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Montevideo, October 3rd 2022 - 14:15 UTC



Easter Islands now a “special territory” with more autonomy

Thursday, June 7th 2007 - 21:00 UTC
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Moai on Rapa Nui (Easter Island) Moai on Rapa Nui (Easter Island)

The Chamber of Deputies of Chile this week approved an initiative that designates both Easter Island (Rapa Nui) and the Juan Fernández archipelago as “special territories.”

The change â€" technically a constitutional reform â€" is designed to grant the territories both greater autonomy and a more direct relationship with the central government. Until now the islands have belonged, administratively speaking, to Region V. Under the new law, the Juan Fernández archipelago (also known as the Robinson Crusoe islands) will retain its administrative relationship with the Valparaíso Region but will now control more of its own funds. Easter Island, however, will now answer directly to the central government â€" specifically to the Interior Ministry. As part of the constitutional reform, originally presented in 2005, the two territories will also establish many of their own laws, as well as set up new local government positions. "There will now be a new administration for these special territories, which, under the new law, will each have a local governor, their own budgets and, in the case of Easter Island, a much more solid administration because of the fact that it will now depend on the Interior Minister and no longer on Region V," said Dep. Laura Soto of the Party for Democracy. "For me it's sad, because I represented (the islands), but I understand that this is a step toward what the country wants: sovereignty, but with special attention," she added. In related news, tourist-dependant Easter Island may soon be home to a massive, US$15 million hotel, to be located half-way between the island airport and the city of Hanga Roa. The project, being driven by the hotel development firm Protel, would occupy four hectares and boast 95 rooms, a spa and several event spaces. Old chicken bones show Polynesians came to South America Archaeologists are rewriting the history of the Pacific with new evidence that Polynesian voyagers visited South America at least once, and perhaps repeatedly, long before the first Europeans arrived on the scene. The new clue involves chickens: Evidence shows that chickens that were genetically nearly identical to those in Hawaii and other Pacific islands were on the coast of Chile at least a century before the first Spanish and Portuguese visit to the New World. Added to previous research showing that two species of plants from the Americas are widespread in Polynesia, it supports the case for Polynesia-America contact. The chicken bone was found at an archaeological site called El Arenal-1 on Chile's Arauco Peninsula, the earliest evidence yet found of chickens in the Americas. "In my view, the only plausible explanation for both of these transfers (plants and chickens) is seafaring Polynesians voyaging from eastern Polynesia to South America and returning," said University of California-Berkeley archaeologist Patrick Kirch. Radiocarbon dating puts the chickens at the site within the 1300s â€" long before Columbus' 1492 arrival in the Caribbean. And the chickens could have been there earlier, since there is no way to tell whether the Arauco site contains the continent's oldest chicken remains. The team also conducted DNA studies and found that the Arauco chicken was closely related to chicken remains from archaeological sites in much of Polynesia dated to the same period, including samples found at Kualoa on O'ahu, Anakena on Rapa Nui and in Tonga and Samoa. It is possible that there was just a single contact â€" a double-hulled voyaging canoe that landed on mainland South America, traded chickens for sweet potatoes, and departed, never to return. Because of known multiple transfers â€" chickens showing up in the south and sweet potatoes coming from the northern part of South America â€" repeated voyages seem likely. The Santiago Times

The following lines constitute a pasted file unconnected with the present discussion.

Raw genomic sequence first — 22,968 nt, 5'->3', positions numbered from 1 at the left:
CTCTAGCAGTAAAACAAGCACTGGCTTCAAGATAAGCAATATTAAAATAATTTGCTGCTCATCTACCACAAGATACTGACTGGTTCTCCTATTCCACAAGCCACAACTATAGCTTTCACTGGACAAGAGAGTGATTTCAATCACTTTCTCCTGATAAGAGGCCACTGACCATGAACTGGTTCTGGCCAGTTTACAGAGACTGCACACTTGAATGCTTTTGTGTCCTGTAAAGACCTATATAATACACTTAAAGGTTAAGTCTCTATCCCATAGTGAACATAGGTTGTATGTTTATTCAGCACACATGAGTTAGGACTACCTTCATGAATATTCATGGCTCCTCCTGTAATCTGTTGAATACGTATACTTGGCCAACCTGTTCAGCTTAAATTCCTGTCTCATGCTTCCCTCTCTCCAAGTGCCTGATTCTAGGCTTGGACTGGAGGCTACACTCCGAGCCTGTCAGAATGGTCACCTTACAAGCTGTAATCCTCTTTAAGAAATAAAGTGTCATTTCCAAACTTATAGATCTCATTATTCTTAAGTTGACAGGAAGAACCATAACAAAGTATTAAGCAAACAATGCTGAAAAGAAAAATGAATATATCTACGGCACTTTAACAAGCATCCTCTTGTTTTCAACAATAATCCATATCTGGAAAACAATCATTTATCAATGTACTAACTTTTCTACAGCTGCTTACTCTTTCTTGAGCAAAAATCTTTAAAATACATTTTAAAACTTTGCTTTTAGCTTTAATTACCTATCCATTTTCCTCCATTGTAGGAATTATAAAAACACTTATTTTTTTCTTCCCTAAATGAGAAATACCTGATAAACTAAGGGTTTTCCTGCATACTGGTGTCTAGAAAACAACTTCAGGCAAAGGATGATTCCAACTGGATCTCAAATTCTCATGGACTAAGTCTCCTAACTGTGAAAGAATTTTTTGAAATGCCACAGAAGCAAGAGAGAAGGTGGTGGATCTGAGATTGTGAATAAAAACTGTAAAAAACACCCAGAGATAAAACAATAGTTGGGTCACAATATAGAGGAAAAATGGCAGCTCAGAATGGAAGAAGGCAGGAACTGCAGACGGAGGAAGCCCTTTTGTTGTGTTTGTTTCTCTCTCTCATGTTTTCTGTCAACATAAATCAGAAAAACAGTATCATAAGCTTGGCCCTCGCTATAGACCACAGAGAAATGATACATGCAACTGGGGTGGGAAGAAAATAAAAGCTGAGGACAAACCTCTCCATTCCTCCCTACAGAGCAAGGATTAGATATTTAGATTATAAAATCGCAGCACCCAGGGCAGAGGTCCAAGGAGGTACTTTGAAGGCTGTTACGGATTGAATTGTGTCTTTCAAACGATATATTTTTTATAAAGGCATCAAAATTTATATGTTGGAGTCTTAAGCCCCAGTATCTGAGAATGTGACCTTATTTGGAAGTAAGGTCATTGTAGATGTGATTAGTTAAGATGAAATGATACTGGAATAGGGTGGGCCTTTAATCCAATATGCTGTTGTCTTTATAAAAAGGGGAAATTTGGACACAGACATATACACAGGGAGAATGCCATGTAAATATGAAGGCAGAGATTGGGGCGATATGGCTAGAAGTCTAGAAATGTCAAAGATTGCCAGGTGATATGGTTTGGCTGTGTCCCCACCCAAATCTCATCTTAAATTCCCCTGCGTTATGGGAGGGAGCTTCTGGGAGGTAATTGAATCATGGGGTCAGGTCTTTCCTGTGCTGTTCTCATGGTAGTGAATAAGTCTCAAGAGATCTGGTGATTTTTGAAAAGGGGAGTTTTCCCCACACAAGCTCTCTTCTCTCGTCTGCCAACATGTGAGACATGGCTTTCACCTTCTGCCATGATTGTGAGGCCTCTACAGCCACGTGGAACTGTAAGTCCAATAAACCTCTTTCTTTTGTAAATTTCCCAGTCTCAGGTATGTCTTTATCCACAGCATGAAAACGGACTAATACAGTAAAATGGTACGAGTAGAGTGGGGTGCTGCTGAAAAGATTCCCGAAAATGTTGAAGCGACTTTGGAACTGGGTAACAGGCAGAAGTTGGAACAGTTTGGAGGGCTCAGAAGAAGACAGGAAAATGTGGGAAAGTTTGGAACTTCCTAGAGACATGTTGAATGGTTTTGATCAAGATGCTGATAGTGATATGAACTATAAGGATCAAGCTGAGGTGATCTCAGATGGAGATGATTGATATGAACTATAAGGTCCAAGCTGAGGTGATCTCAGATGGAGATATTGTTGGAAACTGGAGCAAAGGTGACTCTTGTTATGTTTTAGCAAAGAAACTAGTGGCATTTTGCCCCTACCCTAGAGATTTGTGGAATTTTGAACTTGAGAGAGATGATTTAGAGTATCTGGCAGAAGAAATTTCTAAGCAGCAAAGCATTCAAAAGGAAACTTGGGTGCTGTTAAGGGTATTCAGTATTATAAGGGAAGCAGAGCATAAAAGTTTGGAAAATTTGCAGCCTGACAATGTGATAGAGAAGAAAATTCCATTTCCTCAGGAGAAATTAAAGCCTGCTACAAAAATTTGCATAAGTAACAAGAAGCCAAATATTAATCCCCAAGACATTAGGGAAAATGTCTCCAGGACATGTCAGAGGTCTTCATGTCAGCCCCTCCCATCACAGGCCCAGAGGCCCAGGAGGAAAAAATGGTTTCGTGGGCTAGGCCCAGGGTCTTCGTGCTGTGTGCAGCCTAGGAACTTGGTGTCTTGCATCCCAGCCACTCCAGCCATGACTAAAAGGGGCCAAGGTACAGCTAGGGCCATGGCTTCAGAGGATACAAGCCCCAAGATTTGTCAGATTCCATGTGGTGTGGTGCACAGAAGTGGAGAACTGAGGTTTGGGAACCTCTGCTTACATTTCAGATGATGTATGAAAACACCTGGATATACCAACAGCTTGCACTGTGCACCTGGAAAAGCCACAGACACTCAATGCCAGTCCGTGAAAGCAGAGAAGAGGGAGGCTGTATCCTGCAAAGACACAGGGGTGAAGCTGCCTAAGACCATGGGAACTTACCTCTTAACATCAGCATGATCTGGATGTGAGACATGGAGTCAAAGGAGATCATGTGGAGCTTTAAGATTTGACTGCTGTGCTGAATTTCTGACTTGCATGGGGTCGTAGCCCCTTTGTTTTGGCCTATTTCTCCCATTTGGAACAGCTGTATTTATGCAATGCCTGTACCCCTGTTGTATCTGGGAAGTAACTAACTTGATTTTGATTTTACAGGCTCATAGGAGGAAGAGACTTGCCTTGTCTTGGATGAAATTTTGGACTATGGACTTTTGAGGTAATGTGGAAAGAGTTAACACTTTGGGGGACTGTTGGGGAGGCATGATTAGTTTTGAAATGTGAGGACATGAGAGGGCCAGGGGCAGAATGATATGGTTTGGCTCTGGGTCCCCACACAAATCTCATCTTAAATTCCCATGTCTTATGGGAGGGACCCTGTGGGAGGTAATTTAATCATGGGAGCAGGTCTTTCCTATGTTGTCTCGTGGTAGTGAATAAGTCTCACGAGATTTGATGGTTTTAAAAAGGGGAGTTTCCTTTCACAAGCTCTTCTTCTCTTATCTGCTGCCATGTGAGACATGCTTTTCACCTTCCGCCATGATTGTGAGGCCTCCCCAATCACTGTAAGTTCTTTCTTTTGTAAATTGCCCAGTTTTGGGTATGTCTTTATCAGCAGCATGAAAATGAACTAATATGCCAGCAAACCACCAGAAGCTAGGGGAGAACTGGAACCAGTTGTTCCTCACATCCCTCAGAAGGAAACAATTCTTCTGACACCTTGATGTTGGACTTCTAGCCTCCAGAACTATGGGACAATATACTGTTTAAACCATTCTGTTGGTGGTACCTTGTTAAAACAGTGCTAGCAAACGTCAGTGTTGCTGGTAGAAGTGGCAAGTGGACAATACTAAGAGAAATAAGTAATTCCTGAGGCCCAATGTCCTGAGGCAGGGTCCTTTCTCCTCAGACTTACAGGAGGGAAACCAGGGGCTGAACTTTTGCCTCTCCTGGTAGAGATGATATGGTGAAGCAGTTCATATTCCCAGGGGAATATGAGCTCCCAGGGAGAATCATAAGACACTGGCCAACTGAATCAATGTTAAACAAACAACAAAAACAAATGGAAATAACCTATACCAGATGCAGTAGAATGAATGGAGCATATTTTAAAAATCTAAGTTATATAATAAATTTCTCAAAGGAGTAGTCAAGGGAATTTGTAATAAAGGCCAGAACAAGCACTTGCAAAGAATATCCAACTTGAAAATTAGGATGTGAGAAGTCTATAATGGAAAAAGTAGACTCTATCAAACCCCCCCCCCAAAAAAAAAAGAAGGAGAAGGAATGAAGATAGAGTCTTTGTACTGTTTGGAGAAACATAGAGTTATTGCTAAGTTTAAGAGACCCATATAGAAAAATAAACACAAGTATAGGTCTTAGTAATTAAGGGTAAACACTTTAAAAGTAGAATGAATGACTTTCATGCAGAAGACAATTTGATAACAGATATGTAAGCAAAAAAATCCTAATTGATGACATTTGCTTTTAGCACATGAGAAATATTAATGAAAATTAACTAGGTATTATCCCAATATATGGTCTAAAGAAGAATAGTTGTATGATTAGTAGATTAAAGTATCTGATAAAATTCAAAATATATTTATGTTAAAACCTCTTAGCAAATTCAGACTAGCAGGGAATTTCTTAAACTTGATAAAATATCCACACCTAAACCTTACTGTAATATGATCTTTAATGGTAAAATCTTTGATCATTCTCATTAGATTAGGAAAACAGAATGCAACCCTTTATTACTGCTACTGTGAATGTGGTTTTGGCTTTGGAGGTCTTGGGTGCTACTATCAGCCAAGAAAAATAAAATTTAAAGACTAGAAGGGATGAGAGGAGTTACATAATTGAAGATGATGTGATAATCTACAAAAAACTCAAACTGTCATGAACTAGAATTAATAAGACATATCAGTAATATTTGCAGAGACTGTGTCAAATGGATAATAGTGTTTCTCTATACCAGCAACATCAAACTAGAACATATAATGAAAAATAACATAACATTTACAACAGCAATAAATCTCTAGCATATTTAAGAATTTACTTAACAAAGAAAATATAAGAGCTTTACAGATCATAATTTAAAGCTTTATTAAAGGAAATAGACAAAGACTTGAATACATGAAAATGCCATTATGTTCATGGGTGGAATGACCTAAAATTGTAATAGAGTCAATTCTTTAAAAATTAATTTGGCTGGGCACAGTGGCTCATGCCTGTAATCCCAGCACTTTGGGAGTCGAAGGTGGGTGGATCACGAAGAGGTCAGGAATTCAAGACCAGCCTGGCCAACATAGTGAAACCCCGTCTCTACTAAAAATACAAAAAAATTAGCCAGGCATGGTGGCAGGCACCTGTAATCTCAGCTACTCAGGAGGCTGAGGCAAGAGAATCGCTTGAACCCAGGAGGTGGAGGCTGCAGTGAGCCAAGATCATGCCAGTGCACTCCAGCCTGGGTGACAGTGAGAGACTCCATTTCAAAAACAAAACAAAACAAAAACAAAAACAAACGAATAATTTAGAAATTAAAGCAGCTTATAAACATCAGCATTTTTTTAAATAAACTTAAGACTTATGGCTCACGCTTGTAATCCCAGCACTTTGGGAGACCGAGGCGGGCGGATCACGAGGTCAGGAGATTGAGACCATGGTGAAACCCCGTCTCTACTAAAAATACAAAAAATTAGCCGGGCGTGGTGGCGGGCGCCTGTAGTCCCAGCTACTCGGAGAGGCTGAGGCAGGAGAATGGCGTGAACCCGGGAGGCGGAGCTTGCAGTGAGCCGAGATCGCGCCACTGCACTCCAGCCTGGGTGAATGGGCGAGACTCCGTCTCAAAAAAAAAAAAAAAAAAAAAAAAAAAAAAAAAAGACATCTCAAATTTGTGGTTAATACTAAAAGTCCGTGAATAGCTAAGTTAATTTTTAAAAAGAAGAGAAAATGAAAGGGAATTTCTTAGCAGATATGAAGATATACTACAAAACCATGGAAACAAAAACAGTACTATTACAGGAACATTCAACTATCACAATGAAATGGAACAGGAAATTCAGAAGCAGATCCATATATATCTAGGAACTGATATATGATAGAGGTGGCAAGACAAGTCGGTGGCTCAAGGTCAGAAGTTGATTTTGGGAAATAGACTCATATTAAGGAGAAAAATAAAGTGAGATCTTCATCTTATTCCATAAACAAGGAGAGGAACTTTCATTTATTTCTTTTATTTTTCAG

Categories: Politics, Latin America.

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